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Testing gene function in animal models of spinal cord injury. We package candidate genes into AAV viral vectors and inject them into brain regions affected by spinal injury. Often this is motor cortex, where corticospinal tract neurons are located (although note that more recently we have switched to retrograde gene delivery for more effective expression). Animals are then challenged with a variety of injuries that assess different aspects of axon growth including pyramidotomy, partial cervical transections, or complete thoracic crush. By mixing candidate gene vectors with  AAV vectors that express fluorescent molecules we can trace the affected axons and quantify any regenerative growth. We have published manuscripts that demonstrate pro-regenerative properties of two candidate genes, KLF7 and Sox11. More recently we have found that another factor called KLF6 is even more effective (see below). A main effort in the lab now is to identify combinations of transcription factors for even more regenerative growth.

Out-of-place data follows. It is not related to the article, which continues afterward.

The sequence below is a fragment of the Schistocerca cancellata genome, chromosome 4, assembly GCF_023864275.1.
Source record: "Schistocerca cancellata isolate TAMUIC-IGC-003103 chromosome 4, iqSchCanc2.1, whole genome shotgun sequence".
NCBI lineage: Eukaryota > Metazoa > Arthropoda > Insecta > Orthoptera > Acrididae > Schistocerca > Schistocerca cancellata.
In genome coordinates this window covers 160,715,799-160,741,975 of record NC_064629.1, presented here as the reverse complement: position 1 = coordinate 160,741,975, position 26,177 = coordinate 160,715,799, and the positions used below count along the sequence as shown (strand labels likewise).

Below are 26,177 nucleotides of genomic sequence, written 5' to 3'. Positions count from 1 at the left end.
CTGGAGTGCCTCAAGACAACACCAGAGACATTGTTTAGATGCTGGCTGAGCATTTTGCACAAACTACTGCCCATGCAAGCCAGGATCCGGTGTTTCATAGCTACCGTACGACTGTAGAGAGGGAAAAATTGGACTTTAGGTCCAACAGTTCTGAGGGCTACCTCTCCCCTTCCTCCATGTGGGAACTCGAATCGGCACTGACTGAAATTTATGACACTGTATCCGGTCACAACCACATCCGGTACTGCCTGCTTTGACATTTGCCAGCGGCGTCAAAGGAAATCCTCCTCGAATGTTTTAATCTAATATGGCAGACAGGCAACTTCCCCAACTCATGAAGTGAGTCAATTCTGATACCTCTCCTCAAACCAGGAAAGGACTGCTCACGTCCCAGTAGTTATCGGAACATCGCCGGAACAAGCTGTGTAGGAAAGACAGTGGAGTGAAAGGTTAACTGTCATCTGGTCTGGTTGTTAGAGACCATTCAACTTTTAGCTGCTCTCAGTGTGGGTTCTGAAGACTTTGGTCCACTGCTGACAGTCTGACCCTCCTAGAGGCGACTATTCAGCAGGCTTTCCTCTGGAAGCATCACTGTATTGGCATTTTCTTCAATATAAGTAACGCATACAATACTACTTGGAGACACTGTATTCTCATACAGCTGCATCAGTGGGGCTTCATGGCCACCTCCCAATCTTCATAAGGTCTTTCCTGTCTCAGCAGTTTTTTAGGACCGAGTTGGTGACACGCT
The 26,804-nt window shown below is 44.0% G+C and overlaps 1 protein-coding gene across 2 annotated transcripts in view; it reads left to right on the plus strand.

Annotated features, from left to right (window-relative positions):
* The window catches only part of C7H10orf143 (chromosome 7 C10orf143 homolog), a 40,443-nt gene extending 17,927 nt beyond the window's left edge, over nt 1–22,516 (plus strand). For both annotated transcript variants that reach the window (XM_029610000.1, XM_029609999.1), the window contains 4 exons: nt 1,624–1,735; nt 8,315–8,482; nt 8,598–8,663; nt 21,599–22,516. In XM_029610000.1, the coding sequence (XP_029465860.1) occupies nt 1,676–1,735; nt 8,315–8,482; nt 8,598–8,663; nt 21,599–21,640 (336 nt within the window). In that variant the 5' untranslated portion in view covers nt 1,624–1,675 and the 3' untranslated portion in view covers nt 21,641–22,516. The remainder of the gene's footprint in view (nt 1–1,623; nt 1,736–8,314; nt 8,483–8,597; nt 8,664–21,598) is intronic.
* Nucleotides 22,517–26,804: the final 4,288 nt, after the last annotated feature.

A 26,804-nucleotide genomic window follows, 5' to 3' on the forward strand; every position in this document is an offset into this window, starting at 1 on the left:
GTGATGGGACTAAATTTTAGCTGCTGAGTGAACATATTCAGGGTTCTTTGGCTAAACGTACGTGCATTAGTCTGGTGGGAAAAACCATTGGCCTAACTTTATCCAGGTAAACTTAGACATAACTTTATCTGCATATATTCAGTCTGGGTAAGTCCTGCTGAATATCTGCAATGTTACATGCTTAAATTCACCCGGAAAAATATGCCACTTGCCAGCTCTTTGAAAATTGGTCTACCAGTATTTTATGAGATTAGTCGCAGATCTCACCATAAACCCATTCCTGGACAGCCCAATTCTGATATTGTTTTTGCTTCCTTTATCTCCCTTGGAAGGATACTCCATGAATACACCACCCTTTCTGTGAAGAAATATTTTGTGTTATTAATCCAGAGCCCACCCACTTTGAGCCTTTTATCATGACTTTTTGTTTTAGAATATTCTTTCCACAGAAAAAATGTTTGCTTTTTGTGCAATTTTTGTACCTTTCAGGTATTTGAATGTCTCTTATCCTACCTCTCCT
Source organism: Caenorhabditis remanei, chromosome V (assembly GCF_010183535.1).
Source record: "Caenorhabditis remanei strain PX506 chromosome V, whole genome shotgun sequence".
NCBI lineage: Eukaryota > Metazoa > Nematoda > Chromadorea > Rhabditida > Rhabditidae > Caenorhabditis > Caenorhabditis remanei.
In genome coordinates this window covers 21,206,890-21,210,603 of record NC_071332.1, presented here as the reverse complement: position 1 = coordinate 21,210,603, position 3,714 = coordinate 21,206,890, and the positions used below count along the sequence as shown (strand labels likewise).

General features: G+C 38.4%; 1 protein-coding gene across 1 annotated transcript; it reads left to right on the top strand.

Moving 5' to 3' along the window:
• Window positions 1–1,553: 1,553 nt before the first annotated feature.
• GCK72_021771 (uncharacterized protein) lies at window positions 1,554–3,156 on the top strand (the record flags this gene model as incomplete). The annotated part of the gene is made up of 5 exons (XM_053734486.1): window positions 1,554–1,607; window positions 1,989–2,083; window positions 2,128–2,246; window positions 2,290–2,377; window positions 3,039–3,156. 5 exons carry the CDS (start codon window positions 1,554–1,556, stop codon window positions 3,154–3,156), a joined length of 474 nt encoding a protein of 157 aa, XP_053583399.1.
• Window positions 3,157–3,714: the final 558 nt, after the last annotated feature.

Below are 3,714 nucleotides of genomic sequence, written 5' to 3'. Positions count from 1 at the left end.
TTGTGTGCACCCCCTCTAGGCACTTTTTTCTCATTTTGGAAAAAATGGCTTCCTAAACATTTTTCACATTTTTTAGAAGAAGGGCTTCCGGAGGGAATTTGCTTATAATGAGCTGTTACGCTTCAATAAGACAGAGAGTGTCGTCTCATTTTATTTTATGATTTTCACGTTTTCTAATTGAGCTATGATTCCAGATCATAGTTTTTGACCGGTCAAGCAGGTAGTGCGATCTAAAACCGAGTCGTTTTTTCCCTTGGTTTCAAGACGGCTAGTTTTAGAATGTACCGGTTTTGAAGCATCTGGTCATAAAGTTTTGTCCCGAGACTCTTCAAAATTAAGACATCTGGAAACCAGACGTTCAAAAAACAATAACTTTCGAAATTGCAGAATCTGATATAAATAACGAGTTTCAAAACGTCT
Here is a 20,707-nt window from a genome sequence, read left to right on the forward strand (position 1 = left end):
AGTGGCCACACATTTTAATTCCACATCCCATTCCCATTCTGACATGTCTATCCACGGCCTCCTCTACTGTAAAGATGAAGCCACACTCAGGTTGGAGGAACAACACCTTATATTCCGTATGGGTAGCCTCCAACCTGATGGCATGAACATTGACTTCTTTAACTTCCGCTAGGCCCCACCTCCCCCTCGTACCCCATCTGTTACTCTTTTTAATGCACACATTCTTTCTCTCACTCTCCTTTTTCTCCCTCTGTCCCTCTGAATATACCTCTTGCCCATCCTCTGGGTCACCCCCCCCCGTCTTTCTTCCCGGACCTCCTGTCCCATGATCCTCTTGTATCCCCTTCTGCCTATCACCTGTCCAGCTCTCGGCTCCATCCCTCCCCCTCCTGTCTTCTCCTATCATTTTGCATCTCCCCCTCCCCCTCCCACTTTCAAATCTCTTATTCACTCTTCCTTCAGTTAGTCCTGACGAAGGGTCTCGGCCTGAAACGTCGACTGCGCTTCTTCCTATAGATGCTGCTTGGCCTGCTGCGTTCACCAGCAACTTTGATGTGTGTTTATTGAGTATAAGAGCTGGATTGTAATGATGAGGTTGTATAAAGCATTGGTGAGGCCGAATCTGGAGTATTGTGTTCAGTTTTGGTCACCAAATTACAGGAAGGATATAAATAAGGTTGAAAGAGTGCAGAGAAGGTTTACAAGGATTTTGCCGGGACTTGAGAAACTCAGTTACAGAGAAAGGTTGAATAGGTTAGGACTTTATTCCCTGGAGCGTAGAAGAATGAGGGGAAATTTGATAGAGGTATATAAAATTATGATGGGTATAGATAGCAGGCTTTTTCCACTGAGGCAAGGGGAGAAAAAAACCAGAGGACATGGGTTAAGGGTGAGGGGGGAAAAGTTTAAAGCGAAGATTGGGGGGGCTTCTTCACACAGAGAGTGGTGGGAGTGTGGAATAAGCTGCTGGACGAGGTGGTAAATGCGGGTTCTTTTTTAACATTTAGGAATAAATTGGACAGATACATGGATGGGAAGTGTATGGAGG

Dr. Zimei Wang is the lab expert in all things surgical

High Content Screening
Ephys / Optogenetics
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